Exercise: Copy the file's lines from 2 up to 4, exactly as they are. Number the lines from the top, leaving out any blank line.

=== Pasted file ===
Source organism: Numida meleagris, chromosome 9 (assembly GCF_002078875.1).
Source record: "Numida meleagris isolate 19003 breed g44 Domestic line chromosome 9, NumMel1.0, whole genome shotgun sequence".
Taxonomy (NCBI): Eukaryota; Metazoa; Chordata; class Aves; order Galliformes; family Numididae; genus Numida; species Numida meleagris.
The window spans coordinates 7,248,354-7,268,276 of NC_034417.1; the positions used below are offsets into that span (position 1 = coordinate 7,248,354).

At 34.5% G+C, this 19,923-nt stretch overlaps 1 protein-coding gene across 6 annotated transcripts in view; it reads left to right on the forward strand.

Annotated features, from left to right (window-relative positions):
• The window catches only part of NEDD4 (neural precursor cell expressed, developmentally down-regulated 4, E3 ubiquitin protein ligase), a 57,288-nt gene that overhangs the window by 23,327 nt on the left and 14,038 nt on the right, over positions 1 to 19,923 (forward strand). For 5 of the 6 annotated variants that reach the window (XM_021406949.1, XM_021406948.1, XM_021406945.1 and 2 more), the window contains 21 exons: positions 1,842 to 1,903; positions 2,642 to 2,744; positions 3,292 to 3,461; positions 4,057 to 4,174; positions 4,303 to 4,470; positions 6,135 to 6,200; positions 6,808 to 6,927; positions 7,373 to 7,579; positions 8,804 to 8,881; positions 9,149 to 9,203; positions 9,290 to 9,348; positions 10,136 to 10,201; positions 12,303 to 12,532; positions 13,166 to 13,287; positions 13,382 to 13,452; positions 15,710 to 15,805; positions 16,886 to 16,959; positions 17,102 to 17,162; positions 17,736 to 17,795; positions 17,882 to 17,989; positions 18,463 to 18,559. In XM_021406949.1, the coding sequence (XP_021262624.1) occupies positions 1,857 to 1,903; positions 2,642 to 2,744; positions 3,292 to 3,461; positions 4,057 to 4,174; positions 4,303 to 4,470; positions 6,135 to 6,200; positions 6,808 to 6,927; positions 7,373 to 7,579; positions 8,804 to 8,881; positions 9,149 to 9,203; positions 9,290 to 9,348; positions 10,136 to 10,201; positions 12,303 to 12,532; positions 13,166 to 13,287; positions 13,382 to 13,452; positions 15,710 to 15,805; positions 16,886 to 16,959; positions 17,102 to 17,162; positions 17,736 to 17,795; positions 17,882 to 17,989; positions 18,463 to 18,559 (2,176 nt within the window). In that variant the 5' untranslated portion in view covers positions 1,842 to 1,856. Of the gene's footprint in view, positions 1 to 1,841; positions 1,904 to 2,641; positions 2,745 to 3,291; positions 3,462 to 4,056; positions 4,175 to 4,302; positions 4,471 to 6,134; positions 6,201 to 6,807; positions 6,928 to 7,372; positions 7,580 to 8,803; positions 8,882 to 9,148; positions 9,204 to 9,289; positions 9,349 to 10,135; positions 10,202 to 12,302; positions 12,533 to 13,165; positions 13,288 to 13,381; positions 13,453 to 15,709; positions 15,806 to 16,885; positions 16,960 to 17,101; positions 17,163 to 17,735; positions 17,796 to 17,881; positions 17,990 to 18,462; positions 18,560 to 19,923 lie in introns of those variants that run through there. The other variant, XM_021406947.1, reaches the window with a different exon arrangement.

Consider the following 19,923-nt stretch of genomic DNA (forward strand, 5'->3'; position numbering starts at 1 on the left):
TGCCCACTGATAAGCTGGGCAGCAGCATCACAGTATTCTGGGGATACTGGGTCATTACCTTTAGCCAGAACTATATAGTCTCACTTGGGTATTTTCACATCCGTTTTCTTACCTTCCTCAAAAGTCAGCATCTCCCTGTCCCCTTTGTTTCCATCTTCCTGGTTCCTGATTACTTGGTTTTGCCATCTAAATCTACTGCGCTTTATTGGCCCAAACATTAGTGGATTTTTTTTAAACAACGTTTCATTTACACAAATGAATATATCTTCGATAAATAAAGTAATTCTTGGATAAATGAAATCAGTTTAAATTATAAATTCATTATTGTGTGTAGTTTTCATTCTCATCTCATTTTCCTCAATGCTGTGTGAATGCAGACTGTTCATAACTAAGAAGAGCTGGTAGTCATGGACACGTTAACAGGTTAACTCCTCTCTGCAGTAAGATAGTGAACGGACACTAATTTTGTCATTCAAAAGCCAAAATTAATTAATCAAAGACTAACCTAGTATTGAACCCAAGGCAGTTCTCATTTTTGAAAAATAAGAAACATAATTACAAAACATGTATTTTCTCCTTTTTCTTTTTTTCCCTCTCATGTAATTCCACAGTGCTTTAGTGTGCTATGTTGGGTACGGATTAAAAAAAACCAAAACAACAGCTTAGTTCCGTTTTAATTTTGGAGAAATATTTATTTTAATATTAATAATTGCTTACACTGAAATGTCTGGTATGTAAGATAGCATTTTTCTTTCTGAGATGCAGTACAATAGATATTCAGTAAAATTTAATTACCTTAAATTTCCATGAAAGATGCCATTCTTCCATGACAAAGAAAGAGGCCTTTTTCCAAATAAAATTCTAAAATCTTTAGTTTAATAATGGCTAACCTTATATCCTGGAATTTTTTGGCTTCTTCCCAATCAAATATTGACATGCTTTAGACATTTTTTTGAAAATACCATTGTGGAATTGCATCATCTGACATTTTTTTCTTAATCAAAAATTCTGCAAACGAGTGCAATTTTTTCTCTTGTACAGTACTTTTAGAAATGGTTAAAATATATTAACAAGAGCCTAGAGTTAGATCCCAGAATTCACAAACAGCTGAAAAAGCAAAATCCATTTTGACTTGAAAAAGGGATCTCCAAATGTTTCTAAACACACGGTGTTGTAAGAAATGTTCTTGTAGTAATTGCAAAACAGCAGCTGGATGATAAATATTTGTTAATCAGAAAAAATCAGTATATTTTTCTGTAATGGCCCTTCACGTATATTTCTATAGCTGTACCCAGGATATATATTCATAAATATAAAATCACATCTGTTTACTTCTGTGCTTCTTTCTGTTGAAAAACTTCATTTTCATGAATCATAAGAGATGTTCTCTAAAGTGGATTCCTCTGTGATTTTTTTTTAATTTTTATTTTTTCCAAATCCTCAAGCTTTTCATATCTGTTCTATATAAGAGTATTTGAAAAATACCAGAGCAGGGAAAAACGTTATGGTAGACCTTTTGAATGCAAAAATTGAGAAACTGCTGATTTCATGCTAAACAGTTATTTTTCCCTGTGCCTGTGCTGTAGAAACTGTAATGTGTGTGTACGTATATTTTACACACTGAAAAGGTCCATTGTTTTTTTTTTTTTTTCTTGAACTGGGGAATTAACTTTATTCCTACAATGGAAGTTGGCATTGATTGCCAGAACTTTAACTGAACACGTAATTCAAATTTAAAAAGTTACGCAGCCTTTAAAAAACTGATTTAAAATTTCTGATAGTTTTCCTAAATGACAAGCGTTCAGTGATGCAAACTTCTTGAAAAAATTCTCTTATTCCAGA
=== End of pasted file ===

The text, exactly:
Source record: "Numida meleagris isolate 19003 breed g44 Domestic line chromosome 9, NumMel1.0, whole genome shotgun sequence".
Taxonomy (NCBI): Eukaryota; Metazoa; Chordata; class Aves; order Galliformes; family Numididae; genus Numida; species Numida meleagris.
The window spans coordinates 7,248,354-7,268,276 of NC_034417.1; the positions used below are offsets into that span (position 1 = coordinate 7,248,354).